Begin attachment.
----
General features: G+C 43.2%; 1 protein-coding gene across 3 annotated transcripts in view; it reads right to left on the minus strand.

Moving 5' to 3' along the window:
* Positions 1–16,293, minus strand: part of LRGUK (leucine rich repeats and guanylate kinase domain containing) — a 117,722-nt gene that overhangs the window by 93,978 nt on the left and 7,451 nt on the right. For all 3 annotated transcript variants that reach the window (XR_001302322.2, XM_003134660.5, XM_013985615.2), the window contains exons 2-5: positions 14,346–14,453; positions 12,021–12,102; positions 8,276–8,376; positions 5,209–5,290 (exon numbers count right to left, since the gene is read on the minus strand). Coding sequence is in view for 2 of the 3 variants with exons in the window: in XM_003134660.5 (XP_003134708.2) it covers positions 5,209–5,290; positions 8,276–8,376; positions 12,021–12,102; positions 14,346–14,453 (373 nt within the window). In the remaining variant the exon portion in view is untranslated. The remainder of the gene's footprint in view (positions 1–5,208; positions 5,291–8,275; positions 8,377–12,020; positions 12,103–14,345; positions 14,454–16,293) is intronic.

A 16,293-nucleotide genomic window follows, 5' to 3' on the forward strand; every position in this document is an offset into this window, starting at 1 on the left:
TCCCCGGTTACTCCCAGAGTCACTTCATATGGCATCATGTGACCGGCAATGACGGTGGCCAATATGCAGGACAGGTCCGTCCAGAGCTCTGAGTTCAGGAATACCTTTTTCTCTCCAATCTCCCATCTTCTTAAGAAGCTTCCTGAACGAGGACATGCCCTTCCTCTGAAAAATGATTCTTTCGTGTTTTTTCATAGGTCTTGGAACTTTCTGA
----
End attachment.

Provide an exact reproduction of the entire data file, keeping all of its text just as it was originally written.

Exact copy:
General features: G+C 43.2%; 1 protein-coding gene across 3 annotated transcripts in view; it reads right to left on the minus strand.

Moving 5' to 3' along the window:
* Positions 1–16,293, minus strand: part of LRGUK (leucine rich repeats and guanylate kinase domain containing) — a 117,722-nt gene that overhangs the window by 93,978 nt on the left and 7,451 nt on the right. For all 3 annotated transcript variants that reach the window (XR_001302322.2, XM_003134660.5, XM_013985615.2), the window contains exons 2-5: positions 14,346–14,453; positions 12,021–12,102; positions 8,276–8,376; positions 5,209–5,290 (exon numbers count right to left, since the gene is read on the minus strand). Coding sequence is in view for 2 of the 3 variants with exons in the window: in XM_003134660.5 (XP_003134708.2) it covers positions 5,209–5,290; positions 8,276–8,376; positions 12,021–12,102; positions 14,346–14,453 (373 nt within the window). In the remaining variant the exon portion in view is untranslated. The remainder of the gene's footprint in view (positions 1–5,208; positions 5,291–8,275; positions 8,377–12,020; positions 12,103–14,345; positions 14,454–16,293) is intronic.

A 16,293-nucleotide genomic window follows, 5' to 3' on the forward strand; every position in this document is an offset into this window, starting at 1 on the left:
TCCCCGGTTACTCCCAGAGTCACTTCATATGGCATCATGTGACCGGCAATGACGGTGGCCAATATGCAGGACAGGTCCGTCCAGAGCTCTGAGTTCAGGAATACCTTTTTCTCTCCAATCTCCCATCTTCTTAAGAAGCTTCCTGAACGAGGACATGCCCTTCCTCTGAAAAATGATTCTTTCGTGTTTTTTCATAGGTCTTGGAACTTTCTGA